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For The First Time Ever, US Vogue Features Four Generations of Zapotec Women

Culture & Community By O. DELGADO
For The First Time Ever, US Vogue Features Four Generations of Zapotec Women

And these are no ordinary women...

They are the founders of CIELO, the indigenous advocacy org that has raised over $1M for undocumented indigenous communities.

Odilia Romero and Janet Martinez are the founders of Comunidades Indígenas en Liderazgo, CIELO, an Indigenous-women-led nonprofit organization dedicated to Indigenous communities residing in Los Angeles.

Janet Martinez, cofounder of Comunidades Indígenas en Liderazgo Photographed by June Canedo

CIELO advocates for the basic human rights of Indigenous workers and families and has so far raised over $1 million dollars for indigenous communities.

 

 
 
 
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Thank you @erickgalindo for reporting on CIELO’s work: “A lot of people in the community are essential workers," [Janet] said. "Many work in restaurants. Many also work in the garment industry. There is a high demand for masks. Well, they are usually the ones making the masks." According to Odilia, the owners and managers in the garment industry "are still making them work while being sick with COVID, risking the rest of the communities that are working there. So they're not speaking out because they are told 'if you speak up, we're gonna close the [warehouse] and all your friends are gonna be jobless.'" Last month, L.A. County's health department closed down one Garment District business that had more than 300 confirmed COVID-19 infections. If you take all these obstacles and circumstances into account, $1 million is barely scratching the surface of a humanitarian crisis in the making. Even if a vaccine does come, how do you get information out about it in hundreds of beautiful languages that have been in existence since the dawn of civilization?” ___________________________________________ Gracias @erickgalindo: Muchas personas en la comunidad son trabajadores esenciales", dijo [Janet]. "Muchos trabajan en restaurantes. Muchos también trabajan en la industria de costura. Existe una gran demanda de máscaras. Bueno, suelen ser ellos los que hacen las máscaras ". Según Odilia, los propietarios y gerentes de la industria de costura "todavía los hacen trabajar mientras están enfermos con COVID, arriesgando al resto de las comunidades que trabajan allí. Así que no están hablando porque les dicen 'si hablas' vamos a cerrar el [almacén] y todos tus amigos se quedarán sin trabajo '". El mes pasado, el departamento de salud del condado de Los Ángeles cerró una empresa del distrito de prendas de vestir que tenía más de 300 infecciones confirmadas por COVID-19. Si se toman en cuenta todos estos obstáculos y circunstancias, $ 1 millón apenas rasca la superficie de una crisis humanitaria en ciernes. Incluso si llega una vacuna, ¿cómo se obtiene información sobre ella en cientos de hermosos idiomas que han existido desde los albores de la civilización?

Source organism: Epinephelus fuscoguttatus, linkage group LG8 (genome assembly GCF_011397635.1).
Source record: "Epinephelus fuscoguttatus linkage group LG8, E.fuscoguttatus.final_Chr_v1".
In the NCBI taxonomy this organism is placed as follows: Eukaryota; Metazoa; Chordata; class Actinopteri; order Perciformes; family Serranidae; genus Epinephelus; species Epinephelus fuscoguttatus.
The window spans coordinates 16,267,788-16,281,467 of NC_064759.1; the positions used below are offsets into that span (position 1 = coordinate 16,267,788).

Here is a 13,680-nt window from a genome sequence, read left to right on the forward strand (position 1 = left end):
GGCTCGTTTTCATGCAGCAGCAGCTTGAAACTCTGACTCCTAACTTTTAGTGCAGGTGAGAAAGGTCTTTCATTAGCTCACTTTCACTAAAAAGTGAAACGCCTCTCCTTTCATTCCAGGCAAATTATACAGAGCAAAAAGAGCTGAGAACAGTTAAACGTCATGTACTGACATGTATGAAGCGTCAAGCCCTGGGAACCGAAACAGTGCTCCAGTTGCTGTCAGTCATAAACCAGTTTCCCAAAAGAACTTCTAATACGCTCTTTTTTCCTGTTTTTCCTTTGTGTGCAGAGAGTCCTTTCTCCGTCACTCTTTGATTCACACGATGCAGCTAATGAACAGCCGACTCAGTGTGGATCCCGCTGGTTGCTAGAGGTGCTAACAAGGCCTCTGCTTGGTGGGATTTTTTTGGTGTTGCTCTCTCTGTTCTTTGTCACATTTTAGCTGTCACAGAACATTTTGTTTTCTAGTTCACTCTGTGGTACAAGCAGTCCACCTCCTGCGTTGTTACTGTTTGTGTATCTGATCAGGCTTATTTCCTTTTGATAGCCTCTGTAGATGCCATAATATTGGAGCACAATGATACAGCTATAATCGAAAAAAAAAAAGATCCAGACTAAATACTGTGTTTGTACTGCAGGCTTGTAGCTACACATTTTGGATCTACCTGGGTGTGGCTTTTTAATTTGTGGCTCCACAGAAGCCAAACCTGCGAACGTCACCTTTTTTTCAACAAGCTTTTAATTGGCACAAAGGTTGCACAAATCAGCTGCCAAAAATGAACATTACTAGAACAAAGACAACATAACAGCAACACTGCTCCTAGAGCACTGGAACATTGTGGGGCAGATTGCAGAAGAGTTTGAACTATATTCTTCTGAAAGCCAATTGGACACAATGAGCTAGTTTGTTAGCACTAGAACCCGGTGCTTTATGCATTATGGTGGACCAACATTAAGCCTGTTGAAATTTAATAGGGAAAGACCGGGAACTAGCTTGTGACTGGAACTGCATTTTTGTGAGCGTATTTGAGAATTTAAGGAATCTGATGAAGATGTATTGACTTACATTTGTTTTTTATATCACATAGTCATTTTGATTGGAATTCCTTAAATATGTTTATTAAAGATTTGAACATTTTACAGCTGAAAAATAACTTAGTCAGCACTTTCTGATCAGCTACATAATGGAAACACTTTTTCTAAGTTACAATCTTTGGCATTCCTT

A post shared by CIELO (@mycielo_org) on

 

Janet and Odilia also created the United States' first and only National Indigenous Interpreters Conference. The conference promotes language preservation and provides a space for indigenous interpreters from across the country to meet. 

Not all Latin American immigrants speak Spanish. Many of them speak indigenous languages, and have even less access to information and resources than Spanish speakers, especially if they are undocumented.